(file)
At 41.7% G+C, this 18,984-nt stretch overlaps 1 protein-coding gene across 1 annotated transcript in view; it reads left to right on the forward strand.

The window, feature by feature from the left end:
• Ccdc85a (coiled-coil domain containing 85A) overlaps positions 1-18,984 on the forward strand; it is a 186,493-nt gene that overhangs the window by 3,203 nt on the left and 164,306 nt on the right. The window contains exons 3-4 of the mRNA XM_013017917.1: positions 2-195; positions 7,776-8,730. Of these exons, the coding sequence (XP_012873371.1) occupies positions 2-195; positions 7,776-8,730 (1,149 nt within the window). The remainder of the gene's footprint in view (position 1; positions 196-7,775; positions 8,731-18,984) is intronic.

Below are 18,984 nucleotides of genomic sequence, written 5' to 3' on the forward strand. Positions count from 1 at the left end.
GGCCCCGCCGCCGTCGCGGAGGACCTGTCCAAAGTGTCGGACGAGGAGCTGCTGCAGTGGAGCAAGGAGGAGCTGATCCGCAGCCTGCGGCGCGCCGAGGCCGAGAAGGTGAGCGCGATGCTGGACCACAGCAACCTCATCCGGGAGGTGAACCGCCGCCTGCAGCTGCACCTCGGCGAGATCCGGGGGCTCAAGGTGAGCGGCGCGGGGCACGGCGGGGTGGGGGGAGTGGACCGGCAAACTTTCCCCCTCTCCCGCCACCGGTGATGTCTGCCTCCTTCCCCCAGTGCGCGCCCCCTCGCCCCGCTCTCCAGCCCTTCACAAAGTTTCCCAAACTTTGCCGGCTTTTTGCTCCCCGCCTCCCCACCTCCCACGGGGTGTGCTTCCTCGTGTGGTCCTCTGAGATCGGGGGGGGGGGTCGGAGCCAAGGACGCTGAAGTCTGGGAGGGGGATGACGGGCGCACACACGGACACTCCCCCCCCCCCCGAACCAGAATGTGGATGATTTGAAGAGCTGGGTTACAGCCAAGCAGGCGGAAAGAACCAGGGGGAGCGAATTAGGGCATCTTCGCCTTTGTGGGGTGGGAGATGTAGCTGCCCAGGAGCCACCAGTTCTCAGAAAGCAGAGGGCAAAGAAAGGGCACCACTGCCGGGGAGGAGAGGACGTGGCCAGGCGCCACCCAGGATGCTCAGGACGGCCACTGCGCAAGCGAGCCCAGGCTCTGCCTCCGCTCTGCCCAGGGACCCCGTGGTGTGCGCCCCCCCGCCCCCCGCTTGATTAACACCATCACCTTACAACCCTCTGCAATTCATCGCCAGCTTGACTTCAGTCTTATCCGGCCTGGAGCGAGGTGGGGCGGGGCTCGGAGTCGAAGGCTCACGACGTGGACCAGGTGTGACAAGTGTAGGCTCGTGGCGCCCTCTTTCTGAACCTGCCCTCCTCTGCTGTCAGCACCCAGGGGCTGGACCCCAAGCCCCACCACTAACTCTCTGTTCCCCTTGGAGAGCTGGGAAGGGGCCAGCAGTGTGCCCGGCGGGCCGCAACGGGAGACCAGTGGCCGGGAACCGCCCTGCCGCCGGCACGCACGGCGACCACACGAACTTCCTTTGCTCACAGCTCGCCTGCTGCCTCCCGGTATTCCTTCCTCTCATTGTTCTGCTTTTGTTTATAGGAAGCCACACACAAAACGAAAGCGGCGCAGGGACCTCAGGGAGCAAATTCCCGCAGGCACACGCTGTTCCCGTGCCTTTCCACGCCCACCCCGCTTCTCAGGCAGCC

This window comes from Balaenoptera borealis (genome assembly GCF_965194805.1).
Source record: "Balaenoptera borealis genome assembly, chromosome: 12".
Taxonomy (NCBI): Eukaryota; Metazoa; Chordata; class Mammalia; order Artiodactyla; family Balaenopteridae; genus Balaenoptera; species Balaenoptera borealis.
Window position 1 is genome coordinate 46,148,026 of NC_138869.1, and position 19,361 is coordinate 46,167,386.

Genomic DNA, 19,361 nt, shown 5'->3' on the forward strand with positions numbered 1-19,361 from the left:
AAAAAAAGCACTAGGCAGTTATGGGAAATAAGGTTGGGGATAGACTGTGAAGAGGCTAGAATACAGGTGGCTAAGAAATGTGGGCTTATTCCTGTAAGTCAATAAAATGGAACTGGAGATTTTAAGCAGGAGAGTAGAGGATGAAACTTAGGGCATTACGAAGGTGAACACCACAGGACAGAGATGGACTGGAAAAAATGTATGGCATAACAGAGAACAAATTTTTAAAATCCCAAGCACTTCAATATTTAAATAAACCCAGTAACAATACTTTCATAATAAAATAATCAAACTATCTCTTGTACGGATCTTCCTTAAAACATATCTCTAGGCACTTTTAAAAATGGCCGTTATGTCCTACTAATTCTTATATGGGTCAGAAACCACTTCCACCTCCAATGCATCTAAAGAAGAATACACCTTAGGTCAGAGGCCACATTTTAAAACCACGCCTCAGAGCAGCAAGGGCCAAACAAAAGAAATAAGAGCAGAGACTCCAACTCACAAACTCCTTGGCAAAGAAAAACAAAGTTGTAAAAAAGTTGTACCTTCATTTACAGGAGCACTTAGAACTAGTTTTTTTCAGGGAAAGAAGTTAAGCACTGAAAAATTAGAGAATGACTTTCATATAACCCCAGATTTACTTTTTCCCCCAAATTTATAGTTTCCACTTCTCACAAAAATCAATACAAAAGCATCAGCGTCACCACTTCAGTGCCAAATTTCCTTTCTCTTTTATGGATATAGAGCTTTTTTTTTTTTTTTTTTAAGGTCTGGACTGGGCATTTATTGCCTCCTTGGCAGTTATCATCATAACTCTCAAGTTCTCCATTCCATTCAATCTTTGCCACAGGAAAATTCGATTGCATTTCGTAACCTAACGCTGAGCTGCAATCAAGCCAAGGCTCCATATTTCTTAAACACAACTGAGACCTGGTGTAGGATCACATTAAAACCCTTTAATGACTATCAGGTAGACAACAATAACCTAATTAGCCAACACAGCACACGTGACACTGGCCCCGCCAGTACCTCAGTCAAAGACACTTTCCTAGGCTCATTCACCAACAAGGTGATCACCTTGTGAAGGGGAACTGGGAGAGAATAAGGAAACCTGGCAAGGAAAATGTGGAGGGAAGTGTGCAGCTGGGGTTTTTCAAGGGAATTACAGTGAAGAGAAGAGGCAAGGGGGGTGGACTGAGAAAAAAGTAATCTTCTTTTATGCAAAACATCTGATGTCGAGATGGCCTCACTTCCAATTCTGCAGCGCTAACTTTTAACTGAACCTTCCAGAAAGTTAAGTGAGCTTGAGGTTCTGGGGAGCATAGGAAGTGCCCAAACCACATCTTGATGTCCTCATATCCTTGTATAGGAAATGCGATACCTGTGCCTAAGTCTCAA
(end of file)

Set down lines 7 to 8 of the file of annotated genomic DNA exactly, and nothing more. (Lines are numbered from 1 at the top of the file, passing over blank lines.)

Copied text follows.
Source record: "Balaenoptera borealis genome assembly, chromosome: 12".
Taxonomy (NCBI): Eukaryota; Metazoa; Chordata; class Mammalia; order Artiodactyla; family Balaenopteridae; genus Balaenoptera; species Balaenoptera borealis.